On the other hand, according to the latest research from Gartner, smartphone sales are down this quarter, with 5G failing to deliver the commercial driving force some had hoped for. As represented in the 5G-aliser, device availability for 5G may well be increasing, but overall consumer demand for the service still remains low.
One interesting related subject here is cloud gaming, which is gradually being explored by more and more telcos. Facilitated by 5G, Deutsche Telekom launching its own cloud gaming service, MagentaGaming this month, while SK Telecom also announced a similar project with Xbox in South Korea, starting next month. Russian operator Beeline is even using cloud gaming as part of a 5G pilot in St. Petersburg. The cloud gaming industry is taking off at speed, with analysts estimating the industry’s value to climb into the billions of dollars in the coming years. See STL’s latest reports on the size of the cloud gaming opportunity and business models for telcos for further analysis.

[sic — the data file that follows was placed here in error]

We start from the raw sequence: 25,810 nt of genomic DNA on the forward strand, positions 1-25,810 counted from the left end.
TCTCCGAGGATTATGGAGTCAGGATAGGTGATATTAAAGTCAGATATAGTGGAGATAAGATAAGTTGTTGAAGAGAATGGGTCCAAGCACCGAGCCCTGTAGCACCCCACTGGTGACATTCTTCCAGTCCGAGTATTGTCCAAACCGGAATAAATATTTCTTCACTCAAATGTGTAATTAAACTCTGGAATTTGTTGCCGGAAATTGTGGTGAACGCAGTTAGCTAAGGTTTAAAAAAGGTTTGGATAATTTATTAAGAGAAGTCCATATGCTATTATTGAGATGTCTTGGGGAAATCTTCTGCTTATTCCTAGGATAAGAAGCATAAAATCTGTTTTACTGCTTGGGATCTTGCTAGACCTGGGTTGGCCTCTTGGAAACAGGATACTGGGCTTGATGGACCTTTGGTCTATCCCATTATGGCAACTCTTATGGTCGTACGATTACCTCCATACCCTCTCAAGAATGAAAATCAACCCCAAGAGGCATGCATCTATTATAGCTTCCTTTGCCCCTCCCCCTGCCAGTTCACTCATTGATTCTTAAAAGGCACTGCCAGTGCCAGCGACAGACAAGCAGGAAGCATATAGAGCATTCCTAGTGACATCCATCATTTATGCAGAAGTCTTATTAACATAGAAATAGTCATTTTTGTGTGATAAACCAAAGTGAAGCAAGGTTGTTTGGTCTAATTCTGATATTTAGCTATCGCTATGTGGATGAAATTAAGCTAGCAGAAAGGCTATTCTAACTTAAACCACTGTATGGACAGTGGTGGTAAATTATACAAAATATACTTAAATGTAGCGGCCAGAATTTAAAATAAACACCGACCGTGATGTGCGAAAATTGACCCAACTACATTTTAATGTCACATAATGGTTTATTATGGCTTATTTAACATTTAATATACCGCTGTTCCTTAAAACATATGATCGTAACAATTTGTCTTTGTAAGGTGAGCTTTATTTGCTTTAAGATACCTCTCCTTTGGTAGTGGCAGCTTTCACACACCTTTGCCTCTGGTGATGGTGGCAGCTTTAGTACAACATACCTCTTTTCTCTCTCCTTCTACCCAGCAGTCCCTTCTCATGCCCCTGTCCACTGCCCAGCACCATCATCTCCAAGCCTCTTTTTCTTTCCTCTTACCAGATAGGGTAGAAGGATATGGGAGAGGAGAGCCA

However, it should be remembered that while the low-latency is important for a smooth gaming experience, cloud gaming is not necessarily limited to 5G, with a high quality LTE connection capable of taking the strain in many cases.
The less good news
Geopolitics as fiery as ever
US sanctions against Huawei continue to ruin the vendor’s prospective semiconductor supply chain, with the latest sanctions closing some important loopholes that would allow Huawei to still access US tech through third parties. This month has seen companies, including Qualcomm and MediaTek, approaching the US government for permission to continue to supply Huawei, though whether these appeals will be successful or not remains to be seen.